Interview with an infectious diseases pharmacist

Dana Bowers specializes in infectious diseases pharmacy and teaches the subject to third-year pharmacy students.

May 22 is Infectious Diseases Pharmacists Day intended to recognize ID pharmacists and their impact on patient care and contributions to the health care team. This year’s theme for ID Pharmacists Day is deprescribing antibiotics amid COVID-19. To understand the role of ID pharmacists and what patients can do to protect their health, we speak to our very own infectious diseases expert and assistant professor at the college, Dana Bowers.

What does an infectious diseases (ID) pharmacist do and how do they differ from other pharmacists?

ID pharmacists focus on the appropriate use of antibiotics. We make sure that when patients are prescribed an antibiotic, that it is the correct one for their infection. We help select antibiotics that will treat the infection safely and effectively. Most ID pharmacists are located in hospitals, but we are moving more into clinics and other outpatient settings. ID pharmacists have specialized training in infectious diseases and antibiotics that is above what a general pharmacist receives.

How did you become interested in becoming an ID pharmacist and what is your experience?

I have been interested in ID ever since pharmacy school. After graduation, I completed a one-year general pharmacy residency in a hospital, then I completed a two-year clinical research fellowship in infectious diseases. During my fellowship, I took care of hospitalized patients and did research in a lab investigating novel combinations of antibiotics to treat multi-drug resistant bacteria or “super bugs.” Currently, I teach infectious diseases to pharmacy students during their third year. Students are taught common infectious diseases that they will encounter like bladder, lung and skin infections and the most appropriate treatment for these diseases.

What is antimicrobial stewardship in laymen’s terms and why is it the focus of ID pharmacists?

Antimicrobial stewardship is ensuring that antibiotics are used appropriately. This includes starting the correct antibiotic for the most likely bacteria causing the infection, while minimizing patient harm. Additionally, this includes stopping antibiotics when they are unlikely to benefit the patient, such as in viral infections. This is the focus of ID pharmacists, because antibiotics are frequently prescribed inappropriately which can result in patient harm and contribute to the development of antibiotic resistance. When resistance occurs, we are left with limited treatment options or there aren’t any antibiotics left that can kill the bacteria.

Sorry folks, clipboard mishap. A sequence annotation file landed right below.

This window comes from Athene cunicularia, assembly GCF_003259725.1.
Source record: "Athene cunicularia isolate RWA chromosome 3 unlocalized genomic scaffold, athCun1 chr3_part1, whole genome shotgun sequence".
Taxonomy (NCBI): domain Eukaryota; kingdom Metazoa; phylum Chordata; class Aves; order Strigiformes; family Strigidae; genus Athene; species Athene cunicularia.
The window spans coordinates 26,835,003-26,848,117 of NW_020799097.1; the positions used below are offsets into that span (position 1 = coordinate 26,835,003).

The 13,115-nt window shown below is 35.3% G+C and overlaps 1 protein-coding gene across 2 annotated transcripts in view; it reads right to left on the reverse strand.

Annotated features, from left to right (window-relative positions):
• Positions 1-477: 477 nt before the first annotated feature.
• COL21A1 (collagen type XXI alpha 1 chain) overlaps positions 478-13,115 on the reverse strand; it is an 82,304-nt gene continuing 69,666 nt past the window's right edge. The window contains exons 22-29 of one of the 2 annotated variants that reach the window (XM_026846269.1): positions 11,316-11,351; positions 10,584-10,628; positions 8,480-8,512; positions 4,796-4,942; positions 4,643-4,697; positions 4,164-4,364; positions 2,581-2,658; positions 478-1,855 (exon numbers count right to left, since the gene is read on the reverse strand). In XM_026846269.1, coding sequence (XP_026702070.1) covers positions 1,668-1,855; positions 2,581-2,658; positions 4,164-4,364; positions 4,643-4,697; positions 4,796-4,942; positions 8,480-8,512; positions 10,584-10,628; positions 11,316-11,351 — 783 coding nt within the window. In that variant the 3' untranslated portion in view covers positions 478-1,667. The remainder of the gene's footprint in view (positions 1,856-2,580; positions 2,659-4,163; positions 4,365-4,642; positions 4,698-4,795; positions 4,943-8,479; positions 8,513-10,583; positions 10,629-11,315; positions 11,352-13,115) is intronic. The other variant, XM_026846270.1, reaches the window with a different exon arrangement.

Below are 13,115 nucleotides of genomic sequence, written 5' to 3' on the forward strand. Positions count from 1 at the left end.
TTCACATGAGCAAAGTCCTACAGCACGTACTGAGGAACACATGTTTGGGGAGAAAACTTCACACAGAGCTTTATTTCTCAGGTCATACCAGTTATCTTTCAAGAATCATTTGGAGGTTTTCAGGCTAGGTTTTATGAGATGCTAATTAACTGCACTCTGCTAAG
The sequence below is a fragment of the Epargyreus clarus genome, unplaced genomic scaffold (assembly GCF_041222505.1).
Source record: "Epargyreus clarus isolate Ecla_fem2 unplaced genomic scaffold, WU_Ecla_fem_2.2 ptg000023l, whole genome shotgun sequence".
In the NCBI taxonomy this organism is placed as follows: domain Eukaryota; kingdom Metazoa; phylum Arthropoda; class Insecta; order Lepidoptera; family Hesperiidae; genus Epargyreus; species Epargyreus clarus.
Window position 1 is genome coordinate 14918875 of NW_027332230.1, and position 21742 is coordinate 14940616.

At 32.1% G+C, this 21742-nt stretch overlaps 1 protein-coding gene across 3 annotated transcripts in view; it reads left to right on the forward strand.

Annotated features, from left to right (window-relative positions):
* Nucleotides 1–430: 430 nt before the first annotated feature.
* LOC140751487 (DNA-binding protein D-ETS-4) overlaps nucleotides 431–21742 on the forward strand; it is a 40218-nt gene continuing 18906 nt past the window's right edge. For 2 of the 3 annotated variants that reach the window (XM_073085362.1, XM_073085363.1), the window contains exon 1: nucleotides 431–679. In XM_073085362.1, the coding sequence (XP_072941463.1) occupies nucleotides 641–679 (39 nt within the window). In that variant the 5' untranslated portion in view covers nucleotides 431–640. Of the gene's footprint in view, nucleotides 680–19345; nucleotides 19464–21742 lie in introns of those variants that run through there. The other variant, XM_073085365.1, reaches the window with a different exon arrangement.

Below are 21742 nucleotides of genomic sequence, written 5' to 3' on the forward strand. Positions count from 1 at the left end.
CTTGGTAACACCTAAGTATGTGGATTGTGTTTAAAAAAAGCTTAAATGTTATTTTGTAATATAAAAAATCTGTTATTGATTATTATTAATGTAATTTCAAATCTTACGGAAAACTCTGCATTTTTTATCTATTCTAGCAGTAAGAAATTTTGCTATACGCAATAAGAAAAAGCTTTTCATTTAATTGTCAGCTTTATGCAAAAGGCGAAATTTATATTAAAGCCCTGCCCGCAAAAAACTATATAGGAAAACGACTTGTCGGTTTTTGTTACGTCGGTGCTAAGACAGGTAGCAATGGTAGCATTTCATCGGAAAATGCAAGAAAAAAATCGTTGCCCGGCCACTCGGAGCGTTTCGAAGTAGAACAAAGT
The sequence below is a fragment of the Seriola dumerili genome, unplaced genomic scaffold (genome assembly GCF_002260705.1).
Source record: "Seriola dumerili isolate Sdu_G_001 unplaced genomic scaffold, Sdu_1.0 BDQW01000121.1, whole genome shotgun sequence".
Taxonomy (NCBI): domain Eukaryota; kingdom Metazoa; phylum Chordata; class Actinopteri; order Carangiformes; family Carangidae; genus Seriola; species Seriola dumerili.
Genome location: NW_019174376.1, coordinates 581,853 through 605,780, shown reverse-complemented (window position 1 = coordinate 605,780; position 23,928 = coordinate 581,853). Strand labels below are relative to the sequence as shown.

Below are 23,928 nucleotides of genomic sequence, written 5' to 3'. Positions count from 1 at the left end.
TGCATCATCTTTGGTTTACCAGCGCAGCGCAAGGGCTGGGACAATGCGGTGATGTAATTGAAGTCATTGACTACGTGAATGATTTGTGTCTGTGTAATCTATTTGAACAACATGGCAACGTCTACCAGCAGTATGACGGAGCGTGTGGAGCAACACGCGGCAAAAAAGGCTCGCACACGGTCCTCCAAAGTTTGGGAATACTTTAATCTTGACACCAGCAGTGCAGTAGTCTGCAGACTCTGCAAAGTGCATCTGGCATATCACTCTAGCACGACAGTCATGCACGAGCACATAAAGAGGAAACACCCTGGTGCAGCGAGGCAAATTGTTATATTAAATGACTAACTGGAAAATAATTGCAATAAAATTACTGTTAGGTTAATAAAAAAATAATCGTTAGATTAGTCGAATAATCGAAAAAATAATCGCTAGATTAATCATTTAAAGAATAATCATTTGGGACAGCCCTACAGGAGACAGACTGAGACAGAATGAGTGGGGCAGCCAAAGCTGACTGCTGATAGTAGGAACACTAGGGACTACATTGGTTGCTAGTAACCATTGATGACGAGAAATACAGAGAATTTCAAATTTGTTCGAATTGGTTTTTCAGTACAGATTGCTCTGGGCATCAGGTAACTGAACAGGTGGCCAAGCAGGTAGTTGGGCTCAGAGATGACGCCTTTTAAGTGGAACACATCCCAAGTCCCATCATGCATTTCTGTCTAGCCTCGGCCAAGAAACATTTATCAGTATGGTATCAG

Can you tell us about the 2022 theme (Deprescribing antibiotics in COVID-19) and why it is important?

Antibiotics are not helpful for treating viral infections. As COVID is the most prominent viral infection in recent history, various treatment options have been suggested that are not supported by evidence-based medicine. Some of these medications have not been shown to be effective and can harm patients. As an ID pharmacist, is it important to me that patients use antibiotics when they are safe and effective. Part of the role of an ID pharmacist is to help provide reliable, evidence-based education to both patients and other health care professionals.

What sort of questions can a patient ask their pharmacist and physician to ensure that they are receiving the right treatment/ not being overprescribed antibiotics?

I think that it is important for patients to be actively involved in their care. We call this “shared clinical decision making.”  If patients would like to have a discussion with their health care provider about the appropriate use of antibiotics, here are some questions to ask a health care provider:

  • Are antibiotics necessary for this condition?

There have been studies done that if a health care provider thinks that a patient wants antibiotics (regardless of whether the patient actually does) they are more likely to prescribe antibiotics. By patients asking this question, it opens up a dialogue if the provider was prescribing an antibiotic because that is what they thought the patient wanted or they were unsure of the diagnosis. Some infections can be caused by both viruses and bacteria, like upper respiratory tract infections – it is most likely a virus, but sometimes antibiotics are prescribed just in case (which is not appropriate).

  • What are some other things, besides antibiotics, that I can do to help me feel better?

I think that this empowers patients to participate in their own health care. Some typical responses to this question include non-pharmacological treatments (rest, fluids, etc.) and over-the-counter medications (Tylenol or ibuprofen) that can help treat the symptoms.

  • What I can I do to prevent this from occurring the in future?

This also engages patients/providers into good hygiene practices or vaccines if available.